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Back to School 2022: Gwinnett school buses prepare to hit the road

July 19, 2022

     In preparation for the 2022-23 school year, the Gwinnett County Public Schools (GCPS) Transportation Department has cleaned, disinfected, and serviced its buses as well as conducted driver training. Once the school year begins, all GCPS school buses will be cleaned and disinfected before drivers hit the road and after each morning and afternoon route is completed each day.

     Gwinnett County students and parents will start noticing school buses driving routes in their neighborhoods starting Wednesday, July 27. All GCPS bus drivers will run their assigned routes during actual drive times in the mornings and afternoons, beginning Wednesday, July 27, through Tuesday, August 2. Parents and students should look for their school’s name, which will be displayed on a card in the bus window to help parents identify their child’s bus.  

Fast facts about GCPS transportation services …

(*These facts are based on the 2021-22 school year)

  • Gwinnett transports more than 118,700 students twice a day and is the 3rd largest transporter of students in the country
  • Operates more than 1,900 school buses
  • Drives 8,169 runs per day
  • Has 44,427 bus stops
  • Drives more than 122,400 miles per day (equal to nearly 5 times around the equator daily)
  • Drives nearly 23 million miles per year
  • Also, according to the National Highway Traffic Safety Administration (NHTSA)— Students are about 70 times more likely to get to school safely when taking a school bus instead of traveling by car.

Plan for additional time during the first three weeks of school

     Once bus transportation begins for students, Gwinnett school officials ask that parents have students at the bus stop approximately 15 minutes before their scheduled bus arrival. In addition, plan for routes to run slower than normal during the first few weeks of school as drivers will go through additional procedures before releasing students at their bus stops to ensure the safety of students, especially young students who are new bus riders. This means that many buses may run behind schedule, especially on the afternoon routes.

Working together to keep Gwinnett children safe

     Riding the school bus is an exciting experience, especially for young, first-time riders. As students begin riding the school bus again this year, GCPS asks parents to review bus stop safety with their children, including these back-to-school safety tips:

  • Parents should find the location of their child’s bus stop (information is available at the school and in ParentVUE) and take their child to that bus stop before the student begins in-person instruction. This will help the student become familiar with the location.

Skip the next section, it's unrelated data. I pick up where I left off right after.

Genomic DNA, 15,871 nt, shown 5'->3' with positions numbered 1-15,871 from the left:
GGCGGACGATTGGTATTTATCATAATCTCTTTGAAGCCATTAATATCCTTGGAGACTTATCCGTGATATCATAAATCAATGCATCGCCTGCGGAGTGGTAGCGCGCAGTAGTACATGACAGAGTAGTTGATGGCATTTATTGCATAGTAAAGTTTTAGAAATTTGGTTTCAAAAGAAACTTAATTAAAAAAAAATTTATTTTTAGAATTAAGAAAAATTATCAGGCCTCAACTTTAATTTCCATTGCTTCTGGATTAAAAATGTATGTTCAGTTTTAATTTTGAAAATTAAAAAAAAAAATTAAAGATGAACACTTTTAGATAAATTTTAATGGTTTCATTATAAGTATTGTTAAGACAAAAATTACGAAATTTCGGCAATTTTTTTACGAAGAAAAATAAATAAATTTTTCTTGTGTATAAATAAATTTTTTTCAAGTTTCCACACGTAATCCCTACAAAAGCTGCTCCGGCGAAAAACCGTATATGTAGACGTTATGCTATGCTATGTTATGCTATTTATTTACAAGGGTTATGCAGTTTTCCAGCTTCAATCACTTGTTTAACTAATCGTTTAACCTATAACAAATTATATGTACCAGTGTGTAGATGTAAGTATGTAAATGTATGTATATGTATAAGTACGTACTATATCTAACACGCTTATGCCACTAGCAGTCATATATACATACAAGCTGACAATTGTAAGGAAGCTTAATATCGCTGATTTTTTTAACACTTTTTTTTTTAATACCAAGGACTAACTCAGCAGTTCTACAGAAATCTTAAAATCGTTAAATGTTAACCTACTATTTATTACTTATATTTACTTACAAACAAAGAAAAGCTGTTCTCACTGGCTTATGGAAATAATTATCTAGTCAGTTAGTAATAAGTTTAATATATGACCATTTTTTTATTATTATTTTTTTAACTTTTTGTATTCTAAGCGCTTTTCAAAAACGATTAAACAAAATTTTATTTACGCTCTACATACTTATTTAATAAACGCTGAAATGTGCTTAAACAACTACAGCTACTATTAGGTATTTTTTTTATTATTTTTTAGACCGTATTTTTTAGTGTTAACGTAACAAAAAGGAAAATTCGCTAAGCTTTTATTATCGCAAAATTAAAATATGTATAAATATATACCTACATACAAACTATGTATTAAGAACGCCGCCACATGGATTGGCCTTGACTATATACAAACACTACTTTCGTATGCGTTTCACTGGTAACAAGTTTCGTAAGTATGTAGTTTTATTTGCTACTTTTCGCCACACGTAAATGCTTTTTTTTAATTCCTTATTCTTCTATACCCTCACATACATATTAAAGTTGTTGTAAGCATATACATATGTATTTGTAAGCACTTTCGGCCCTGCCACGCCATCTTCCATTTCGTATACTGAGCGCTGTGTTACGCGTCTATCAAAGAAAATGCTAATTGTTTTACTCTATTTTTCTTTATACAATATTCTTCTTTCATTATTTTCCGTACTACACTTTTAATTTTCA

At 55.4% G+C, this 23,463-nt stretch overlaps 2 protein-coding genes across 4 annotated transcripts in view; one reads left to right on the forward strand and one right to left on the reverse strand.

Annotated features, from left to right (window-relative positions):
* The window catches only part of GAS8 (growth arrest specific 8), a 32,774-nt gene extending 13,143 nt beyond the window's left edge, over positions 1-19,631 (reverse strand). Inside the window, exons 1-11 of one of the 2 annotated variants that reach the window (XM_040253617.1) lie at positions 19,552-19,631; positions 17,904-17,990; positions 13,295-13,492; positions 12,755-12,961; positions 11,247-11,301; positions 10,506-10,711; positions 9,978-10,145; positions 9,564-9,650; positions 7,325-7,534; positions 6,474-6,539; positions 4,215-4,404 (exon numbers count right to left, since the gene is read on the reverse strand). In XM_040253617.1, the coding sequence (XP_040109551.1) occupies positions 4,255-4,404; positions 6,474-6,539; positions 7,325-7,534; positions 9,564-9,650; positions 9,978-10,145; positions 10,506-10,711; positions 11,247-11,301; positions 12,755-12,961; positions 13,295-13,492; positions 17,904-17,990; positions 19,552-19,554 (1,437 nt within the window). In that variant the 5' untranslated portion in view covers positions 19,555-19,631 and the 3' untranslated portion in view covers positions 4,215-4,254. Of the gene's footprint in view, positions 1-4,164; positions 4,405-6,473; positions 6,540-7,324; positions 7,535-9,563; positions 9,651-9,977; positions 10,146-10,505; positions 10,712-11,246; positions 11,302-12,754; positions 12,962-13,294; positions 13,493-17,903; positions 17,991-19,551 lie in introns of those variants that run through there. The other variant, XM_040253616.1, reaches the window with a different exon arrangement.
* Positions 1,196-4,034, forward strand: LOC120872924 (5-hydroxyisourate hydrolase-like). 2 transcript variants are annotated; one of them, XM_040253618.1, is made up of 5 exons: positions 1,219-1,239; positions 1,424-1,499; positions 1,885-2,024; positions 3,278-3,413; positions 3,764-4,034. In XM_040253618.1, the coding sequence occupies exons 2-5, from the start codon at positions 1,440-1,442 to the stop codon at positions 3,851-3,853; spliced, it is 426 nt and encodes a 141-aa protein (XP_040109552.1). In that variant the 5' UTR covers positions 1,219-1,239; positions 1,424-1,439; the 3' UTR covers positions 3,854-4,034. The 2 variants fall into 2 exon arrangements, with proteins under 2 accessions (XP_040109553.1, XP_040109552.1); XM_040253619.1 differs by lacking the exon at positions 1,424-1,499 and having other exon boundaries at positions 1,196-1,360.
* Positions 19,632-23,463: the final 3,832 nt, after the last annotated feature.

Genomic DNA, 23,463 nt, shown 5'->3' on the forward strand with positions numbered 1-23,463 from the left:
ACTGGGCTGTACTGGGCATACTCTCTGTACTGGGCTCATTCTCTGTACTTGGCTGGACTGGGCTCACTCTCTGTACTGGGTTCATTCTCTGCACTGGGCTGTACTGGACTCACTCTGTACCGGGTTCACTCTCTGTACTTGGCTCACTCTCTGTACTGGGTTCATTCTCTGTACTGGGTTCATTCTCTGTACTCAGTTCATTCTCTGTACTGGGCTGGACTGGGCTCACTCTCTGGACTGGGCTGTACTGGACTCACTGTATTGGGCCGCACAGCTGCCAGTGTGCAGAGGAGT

• Parents should drive their child around the area near the bus stop, ensuring familiarity with the route and recognition of where to get off the bus. Parents also should point out landmarks that are easily recognized to help the student know which stop is theirs. (Note: On afternoon routes, students are not let off a bus on cul-de-sac streets until the bus has completely turned around and is on its way out of the cul-de-sac.)
  • Parents should make sure their children understand that if they are uncertain about a stop they should not get off the bus. The child should tell the driver he or she isn’t sure. The school bus driver will take the student back to the school and contact the parents. This is particularly important for younger school-aged students (grades K-2) who are more likely to follow the crowd off the bus. 
  • Once students begin to attend school in-person, parents should set the child’s routine from the very first morning. If a family has decided a student will ride the school bus, a parent should have them ride the bus that first morning of in-person instruction and not drive them to school. Following the routine from the first day helps the student and the driver become familiar with each other and the bus route.
  • Parents need to plan with a group of other parents and adults to have an adult supervisor present each morning and afternoon at the bus stop. When a student recognizes the adult supervisor on duty during the afternoon route, it gives them a sense of reassurance that they have gotten to the correct stop.


Number to call if child doesn’t get off bus: If, for some reason, a child does not get off his or her bus at the scheduled bus stop, parents or guardians should call their local school. If they can’t reach the school, they may call transportation at 770-513-6686.

Number to call regarding special education transportation questions and services: 770-513-6881.

     If parents need assistance in resolving pick up/delivery questions during the school year: Parents should call the school their child attends. Often, they will have the needed information. If they do not have the information, the school is best equipped to contact the appropriate transportation staff member for a quick response.

Transportation Alternate Address Form or Transportation Parent Authorization Form needed for service to other addresses

     All students will be picked up and dropped off at the bus stop serving their home address. Exceptions are made for those students who have a documented disability that requires a change, or those who have an “Alternative Address Form”, or a “Transportation Parent Authorization Form” on file. These forms identify alternate pickup and/or delivery (within the attending school zone) at an address designated by parents for child-care purposes. Each year a new form has to be filled out. These forms should be filled out annually as they are not carried over from year to year. For questions on these forms, parents or guardians should call 678-226-7036.